Healthy Fats 101: The bad, the good, and the best

If you follow me on social media and read my blogs, you know I’m a huge fan of healthy fats.

But maybe you’re wondering WHY? Won’t all this fat make me fat? Don’t I have to be careful with oils, coconut and avocado?

I’ll break it down simply so you understand a bit more of the pros/cons, the good and bad fats, and hopefully I’ll remove your fear of fat!

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Fat is your best long-lasting FUEL. Healthy fats can help with weight loss, reduce the risk of heart disease and decrease inflammation (as long as you’re eating the right ones!). They’re also necessary for absorption of many nutrients (you’ve probably heard of fat-soluble vitamins which means we need fat in our meals to absorb these vitamins), and they’re essential for your brain, balanced hormones, healthy skin/hair, reducing stress, and so much more.

If you eat more healthy fats and cut out unhealthy carbs, you will burn more fat, have less cravings, boost your brain, age better and have less inflammation!

Eating some healthy fats at every meal is ideal, as long as you’re focusing on the healthier fats (and of course, make sure you’re not ruining your good healthy fats by cooking them at a temperature above its smoke point, which can oxidize the fat and make it not-so-healthy). READ MORE HERE to learn more on some of the best/worst oils for cooking.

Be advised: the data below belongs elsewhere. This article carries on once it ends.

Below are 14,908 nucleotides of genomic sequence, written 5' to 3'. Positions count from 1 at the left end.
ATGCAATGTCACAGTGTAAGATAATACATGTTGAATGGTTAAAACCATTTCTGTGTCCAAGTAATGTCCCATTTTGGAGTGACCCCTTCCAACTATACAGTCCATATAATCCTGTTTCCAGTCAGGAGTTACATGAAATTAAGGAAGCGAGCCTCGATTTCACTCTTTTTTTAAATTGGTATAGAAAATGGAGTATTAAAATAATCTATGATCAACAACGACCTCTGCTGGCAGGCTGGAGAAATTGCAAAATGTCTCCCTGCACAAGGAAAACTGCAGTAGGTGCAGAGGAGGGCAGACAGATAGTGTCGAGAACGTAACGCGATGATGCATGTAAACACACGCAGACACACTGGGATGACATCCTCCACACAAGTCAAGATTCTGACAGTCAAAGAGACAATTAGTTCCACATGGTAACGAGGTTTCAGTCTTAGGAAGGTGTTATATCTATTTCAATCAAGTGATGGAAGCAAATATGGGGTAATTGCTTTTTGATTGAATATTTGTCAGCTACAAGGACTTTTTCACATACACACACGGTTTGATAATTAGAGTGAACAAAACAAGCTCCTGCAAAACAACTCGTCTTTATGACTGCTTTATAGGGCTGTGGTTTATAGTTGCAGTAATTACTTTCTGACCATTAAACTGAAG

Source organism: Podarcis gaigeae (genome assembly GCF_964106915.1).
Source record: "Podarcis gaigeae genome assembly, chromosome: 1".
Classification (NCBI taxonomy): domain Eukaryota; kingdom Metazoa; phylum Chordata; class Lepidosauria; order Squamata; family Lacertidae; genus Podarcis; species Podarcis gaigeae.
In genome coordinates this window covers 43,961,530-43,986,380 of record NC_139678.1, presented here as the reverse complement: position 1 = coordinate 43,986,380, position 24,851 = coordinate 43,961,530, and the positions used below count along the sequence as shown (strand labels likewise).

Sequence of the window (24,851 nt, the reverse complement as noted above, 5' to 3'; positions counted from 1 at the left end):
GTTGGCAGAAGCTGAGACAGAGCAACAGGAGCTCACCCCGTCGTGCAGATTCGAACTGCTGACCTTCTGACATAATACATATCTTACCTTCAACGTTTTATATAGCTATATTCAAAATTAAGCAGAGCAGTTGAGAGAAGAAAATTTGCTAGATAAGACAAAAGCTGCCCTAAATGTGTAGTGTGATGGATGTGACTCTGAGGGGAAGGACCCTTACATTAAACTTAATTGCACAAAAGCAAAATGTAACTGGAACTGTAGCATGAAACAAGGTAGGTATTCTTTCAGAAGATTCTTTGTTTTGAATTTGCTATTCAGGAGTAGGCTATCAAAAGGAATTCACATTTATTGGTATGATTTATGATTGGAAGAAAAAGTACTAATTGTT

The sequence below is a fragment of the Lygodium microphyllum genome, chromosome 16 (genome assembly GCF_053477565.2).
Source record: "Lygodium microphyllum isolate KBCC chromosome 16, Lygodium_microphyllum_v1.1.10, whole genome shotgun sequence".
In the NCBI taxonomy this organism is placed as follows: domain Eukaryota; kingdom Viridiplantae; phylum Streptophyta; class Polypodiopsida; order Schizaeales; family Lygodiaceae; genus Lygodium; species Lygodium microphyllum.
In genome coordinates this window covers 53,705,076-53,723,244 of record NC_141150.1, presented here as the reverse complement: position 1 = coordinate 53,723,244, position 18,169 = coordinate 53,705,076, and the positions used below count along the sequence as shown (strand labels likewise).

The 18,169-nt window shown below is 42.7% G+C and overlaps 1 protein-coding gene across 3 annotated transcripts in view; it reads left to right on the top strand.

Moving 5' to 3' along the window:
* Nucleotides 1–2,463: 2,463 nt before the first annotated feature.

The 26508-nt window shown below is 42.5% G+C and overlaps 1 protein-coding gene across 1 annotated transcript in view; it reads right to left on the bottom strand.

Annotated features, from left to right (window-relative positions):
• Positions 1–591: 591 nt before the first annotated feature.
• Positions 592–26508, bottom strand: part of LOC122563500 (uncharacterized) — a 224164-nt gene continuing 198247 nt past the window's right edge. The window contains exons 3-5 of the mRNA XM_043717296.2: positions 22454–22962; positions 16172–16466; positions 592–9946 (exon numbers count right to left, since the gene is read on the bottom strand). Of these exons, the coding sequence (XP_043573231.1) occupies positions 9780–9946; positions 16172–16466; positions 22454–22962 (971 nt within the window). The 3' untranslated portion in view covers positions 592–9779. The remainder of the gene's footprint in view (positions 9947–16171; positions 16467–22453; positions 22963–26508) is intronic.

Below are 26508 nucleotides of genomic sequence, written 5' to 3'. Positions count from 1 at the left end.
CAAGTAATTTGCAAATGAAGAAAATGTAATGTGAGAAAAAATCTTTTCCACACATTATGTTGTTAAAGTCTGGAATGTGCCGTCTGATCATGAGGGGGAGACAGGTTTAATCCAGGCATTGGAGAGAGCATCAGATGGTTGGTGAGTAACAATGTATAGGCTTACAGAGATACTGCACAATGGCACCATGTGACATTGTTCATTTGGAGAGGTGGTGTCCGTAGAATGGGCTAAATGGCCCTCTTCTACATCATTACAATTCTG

For many years, society/media told us all fat was BAD, and the key to healthy weight loss was removing fat from everything. That created a surge of processed low-fat foods, which we later discovered are SO BAD for our health. Following this low-fat fad, we deprived our bodies of the bad AND THE GOOD fats, and instead filled up on harmful ingredients that were being placed into these low-fat products – including sugar and chemicals. (Yes most “low-fat” products use sugar to replace the fat).

The key lies in DIFFERENTIATING between the unhealthy and the healthy fats; eliminating the unhealthy ones from our diet, and consuming the good ones, consistently, in moderation.

NOTE: Everyone is different and some people need more healthy fats than others, and some people benefit more from some specific fats sources than other sources. Ex. organic ghee is amazing for some people, while others do best limiting ghee and butter, and consuming more olive oil. But for this blog, I have to generalize a bit (but feel free to contact me if you’d like to go deeper into what’s best for YOU).